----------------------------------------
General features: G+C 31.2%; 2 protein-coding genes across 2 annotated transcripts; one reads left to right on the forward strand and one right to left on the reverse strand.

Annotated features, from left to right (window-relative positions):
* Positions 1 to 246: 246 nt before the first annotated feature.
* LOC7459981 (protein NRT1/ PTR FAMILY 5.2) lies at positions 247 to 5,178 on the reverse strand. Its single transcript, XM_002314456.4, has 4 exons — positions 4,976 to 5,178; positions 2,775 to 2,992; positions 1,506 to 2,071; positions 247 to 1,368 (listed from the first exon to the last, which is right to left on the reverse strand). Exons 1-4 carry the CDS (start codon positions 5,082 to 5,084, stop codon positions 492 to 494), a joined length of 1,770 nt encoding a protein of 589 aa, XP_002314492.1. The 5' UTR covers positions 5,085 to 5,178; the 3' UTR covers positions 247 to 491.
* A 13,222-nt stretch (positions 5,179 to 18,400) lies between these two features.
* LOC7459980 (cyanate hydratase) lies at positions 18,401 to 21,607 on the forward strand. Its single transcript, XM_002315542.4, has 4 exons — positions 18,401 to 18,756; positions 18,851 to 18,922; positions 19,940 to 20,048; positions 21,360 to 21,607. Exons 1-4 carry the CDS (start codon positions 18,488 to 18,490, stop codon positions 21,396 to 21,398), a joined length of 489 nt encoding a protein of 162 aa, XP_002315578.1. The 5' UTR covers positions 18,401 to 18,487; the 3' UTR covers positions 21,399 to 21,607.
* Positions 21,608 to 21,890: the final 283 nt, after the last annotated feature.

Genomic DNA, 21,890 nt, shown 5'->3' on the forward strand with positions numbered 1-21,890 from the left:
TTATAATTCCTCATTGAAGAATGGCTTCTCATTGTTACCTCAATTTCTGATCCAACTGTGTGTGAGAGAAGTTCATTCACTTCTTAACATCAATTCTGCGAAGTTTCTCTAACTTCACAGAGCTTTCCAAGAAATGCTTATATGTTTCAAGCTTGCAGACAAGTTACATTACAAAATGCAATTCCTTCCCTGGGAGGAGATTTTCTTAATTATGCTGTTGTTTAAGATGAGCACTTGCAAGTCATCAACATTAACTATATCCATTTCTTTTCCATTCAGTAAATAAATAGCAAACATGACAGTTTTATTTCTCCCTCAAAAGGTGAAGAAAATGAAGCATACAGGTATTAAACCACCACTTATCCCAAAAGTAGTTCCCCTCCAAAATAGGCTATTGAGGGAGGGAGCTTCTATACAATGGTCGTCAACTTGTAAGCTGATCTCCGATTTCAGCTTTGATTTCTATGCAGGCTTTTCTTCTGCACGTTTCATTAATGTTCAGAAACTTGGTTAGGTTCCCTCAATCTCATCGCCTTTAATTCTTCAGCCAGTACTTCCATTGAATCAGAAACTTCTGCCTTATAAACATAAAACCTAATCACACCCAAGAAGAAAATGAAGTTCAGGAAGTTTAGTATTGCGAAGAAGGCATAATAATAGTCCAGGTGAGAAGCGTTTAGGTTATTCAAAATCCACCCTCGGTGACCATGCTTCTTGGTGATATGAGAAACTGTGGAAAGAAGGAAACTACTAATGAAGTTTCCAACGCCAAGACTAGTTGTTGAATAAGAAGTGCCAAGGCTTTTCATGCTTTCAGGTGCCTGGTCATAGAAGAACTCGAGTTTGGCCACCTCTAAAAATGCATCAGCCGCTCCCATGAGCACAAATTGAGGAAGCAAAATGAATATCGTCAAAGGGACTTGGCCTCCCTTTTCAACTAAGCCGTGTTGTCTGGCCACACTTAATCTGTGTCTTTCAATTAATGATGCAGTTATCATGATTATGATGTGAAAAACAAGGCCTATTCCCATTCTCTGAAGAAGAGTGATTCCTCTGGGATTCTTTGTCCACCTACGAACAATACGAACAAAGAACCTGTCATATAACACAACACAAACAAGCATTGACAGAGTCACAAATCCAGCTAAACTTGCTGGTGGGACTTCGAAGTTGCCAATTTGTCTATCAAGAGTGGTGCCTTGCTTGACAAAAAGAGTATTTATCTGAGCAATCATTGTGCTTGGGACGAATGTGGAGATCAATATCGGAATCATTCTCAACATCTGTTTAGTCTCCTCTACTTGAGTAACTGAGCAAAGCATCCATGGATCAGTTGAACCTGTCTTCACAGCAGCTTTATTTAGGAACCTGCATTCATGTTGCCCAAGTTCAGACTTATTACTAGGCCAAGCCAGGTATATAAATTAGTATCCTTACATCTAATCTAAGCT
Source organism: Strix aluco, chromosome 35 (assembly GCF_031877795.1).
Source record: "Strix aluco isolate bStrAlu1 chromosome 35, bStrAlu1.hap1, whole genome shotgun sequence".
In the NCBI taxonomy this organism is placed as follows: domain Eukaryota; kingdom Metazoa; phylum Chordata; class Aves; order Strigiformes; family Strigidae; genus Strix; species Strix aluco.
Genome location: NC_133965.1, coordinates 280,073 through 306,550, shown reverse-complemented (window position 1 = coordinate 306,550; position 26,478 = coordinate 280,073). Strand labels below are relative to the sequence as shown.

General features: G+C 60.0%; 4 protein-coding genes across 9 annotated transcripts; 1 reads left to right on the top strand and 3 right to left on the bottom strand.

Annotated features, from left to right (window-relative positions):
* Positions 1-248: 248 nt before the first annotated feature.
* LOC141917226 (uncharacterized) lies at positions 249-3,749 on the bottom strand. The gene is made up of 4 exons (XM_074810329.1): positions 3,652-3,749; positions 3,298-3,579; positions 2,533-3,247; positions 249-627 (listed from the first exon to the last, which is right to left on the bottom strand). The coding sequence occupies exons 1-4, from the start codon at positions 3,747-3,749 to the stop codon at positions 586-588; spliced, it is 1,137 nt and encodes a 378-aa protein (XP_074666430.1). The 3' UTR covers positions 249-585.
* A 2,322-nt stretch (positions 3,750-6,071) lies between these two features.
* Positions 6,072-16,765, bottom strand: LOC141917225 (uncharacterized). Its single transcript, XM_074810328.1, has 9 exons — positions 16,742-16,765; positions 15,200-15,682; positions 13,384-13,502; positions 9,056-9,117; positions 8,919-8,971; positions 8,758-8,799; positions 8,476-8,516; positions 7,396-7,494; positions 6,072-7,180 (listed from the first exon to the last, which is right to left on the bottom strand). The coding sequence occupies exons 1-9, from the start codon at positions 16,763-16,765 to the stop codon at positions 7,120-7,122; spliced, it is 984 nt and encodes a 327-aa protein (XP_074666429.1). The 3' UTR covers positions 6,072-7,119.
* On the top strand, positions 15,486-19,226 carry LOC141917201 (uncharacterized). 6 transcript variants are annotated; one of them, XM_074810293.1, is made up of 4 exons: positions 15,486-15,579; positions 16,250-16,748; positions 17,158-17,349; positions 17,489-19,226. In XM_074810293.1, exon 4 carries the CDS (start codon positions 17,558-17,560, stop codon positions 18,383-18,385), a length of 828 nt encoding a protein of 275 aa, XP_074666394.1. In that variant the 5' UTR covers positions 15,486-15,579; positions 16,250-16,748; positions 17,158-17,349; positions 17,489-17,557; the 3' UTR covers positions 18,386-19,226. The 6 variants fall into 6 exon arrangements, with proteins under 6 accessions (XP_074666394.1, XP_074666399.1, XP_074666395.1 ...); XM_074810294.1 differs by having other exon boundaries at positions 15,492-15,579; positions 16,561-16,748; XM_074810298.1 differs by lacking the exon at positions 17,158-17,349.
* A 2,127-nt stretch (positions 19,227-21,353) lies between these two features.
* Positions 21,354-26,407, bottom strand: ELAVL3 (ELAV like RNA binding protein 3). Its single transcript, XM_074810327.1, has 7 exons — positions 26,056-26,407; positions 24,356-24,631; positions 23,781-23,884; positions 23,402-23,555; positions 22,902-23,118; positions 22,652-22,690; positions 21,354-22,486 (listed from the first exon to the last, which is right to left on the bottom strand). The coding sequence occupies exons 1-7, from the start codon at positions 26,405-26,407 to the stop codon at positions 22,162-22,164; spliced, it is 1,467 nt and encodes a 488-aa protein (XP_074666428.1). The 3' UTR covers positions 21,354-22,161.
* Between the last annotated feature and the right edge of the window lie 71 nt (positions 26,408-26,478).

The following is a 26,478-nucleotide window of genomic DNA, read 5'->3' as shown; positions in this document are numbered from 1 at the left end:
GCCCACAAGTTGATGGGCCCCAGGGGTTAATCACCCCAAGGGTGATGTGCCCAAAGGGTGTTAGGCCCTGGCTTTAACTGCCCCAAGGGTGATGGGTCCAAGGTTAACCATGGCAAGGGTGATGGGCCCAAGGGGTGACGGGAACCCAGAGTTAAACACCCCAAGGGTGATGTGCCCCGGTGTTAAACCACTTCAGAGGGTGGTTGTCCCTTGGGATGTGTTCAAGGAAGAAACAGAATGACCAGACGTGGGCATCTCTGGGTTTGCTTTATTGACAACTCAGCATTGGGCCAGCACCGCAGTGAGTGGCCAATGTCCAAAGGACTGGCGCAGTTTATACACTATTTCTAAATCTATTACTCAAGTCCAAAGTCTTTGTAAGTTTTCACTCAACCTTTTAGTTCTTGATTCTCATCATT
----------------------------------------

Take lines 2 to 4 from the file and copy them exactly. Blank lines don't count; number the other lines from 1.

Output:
Annotated features, from left to right (window-relative positions):
* Positions 1 to 246: 246 nt before the first annotated feature.
* LOC7459981 (protein NRT1/ PTR FAMILY 5.2) lies at positions 247 to 5,178 on the reverse strand. Its single transcript, XM_002314456.4, has 4 exons — positions 4,976 to 5,178; positions 2,775 to 2,992; positions 1,506 to 2,071; positions 247 to 1,368 (listed from the first exon to the last, which is right to left on the reverse strand). Exons 1-4 carry the CDS (start codon positions 5,082 to 5,084, stop codon positions 492 to 494), a joined length of 1,770 nt encoding a protein of 589 aa, XP_002314492.1. The 5' UTR covers positions 5,085 to 5,178; the 3' UTR covers positions 247 to 491.